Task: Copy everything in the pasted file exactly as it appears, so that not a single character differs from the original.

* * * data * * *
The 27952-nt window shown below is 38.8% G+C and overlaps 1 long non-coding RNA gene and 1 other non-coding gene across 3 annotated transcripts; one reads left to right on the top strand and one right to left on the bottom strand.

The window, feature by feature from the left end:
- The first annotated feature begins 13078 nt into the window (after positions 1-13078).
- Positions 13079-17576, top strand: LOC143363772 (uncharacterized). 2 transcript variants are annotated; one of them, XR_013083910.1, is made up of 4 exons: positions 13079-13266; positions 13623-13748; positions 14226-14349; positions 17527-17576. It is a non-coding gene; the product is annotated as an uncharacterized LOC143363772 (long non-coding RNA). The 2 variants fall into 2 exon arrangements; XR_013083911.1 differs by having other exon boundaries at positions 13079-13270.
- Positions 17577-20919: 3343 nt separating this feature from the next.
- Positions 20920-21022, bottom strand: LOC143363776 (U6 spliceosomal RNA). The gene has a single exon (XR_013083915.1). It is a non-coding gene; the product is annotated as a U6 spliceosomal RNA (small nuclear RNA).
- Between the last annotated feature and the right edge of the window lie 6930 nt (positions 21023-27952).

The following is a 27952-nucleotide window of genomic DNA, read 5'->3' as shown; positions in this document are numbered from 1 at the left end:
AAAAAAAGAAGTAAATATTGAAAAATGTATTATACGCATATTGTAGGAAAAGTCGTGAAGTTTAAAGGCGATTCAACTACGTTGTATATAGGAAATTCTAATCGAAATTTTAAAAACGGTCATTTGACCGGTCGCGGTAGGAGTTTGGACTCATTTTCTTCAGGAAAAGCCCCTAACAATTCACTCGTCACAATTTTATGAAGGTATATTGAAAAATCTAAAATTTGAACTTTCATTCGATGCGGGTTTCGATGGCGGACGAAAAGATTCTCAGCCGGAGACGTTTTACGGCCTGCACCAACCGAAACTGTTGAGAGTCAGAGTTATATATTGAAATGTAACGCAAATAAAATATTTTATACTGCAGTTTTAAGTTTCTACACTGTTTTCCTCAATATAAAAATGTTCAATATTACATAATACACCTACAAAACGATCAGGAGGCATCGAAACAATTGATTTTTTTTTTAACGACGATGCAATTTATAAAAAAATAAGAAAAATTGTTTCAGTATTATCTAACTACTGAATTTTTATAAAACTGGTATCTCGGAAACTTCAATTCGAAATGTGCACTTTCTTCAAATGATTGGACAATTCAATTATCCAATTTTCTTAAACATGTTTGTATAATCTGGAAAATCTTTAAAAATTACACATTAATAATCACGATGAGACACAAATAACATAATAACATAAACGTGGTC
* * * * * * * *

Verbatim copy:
The 27952-nt window shown below is 38.8% G+C and overlaps 1 long non-coding RNA gene and 1 other non-coding gene across 3 annotated transcripts; one reads left to right on the top strand and one right to left on the bottom strand.

The window, feature by feature from the left end:
- The first annotated feature begins 13078 nt into the window (after positions 1-13078).
- Positions 13079-17576, top strand: LOC143363772 (uncharacterized). 2 transcript variants are annotated; one of them, XR_013083910.1, is made up of 4 exons: positions 13079-13266; positions 13623-13748; positions 14226-14349; positions 17527-17576. It is a non-coding gene; the product is annotated as an uncharacterized LOC143363772 (long non-coding RNA). The 2 variants fall into 2 exon arrangements; XR_013083911.1 differs by having other exon boundaries at positions 13079-13270.
- Positions 17577-20919: 3343 nt separating this feature from the next.
- Positions 20920-21022, bottom strand: LOC143363776 (U6 spliceosomal RNA). The gene has a single exon (XR_013083915.1). It is a non-coding gene; the product is annotated as a U6 spliceosomal RNA (small nuclear RNA).
- Between the last annotated feature and the right edge of the window lie 6930 nt (positions 21023-27952).

The following is a 27952-nucleotide window of genomic DNA, read 5'->3' as shown; positions in this document are numbered from 1 at the left end:
AAAAAAAGAAGTAAATATTGAAAAATGTATTATACGCATATTGTAGGAAAAGTCGTGAAGTTTAAAGGCGATTCAACTACGTTGTATATAGGAAATTCTAATCGAAATTTTAAAAACGGTCATTTGACCGGTCGCGGTAGGAGTTTGGACTCATTTTCTTCAGGAAAAGCCCCTAACAATTCACTCGTCACAATTTTATGAAGGTATATTGAAAAATCTAAAATTTGAACTTTCATTCGATGCGGGTTTCGATGGCGGACGAAAAGATTCTCAGCCGGAGACGTTTTACGGCCTGCACCAACCGAAACTGTTGAGAGTCAGAGTTATATATTGAAATGTAACGCAAATAAAATATTTTATACTGCAGTTTTAAGTTTCTACACTGTTTTCCTCAATATAAAAATGTTCAATATTACATAATACACCTACAAAACGATCAGGAGGCATCGAAACAATTGATTTTTTTTTTAACGACGATGCAATTTATAAAAAAATAAGAAAAATTGTTTCAGTATTATCTAACTACTGAATTTTTATAAAACTGGTATCTCGGAAACTTCAATTCGAAATGTGCACTTTCTTCAAATGATTGGACAATTCAATTATCCAATTTTCTTAAACATGTTTGTATAATCTGGAAAATCTTTAAAAATTACACATTAATAATCACGATGAGACACAAATAACATAATAACATAAACGTGGTC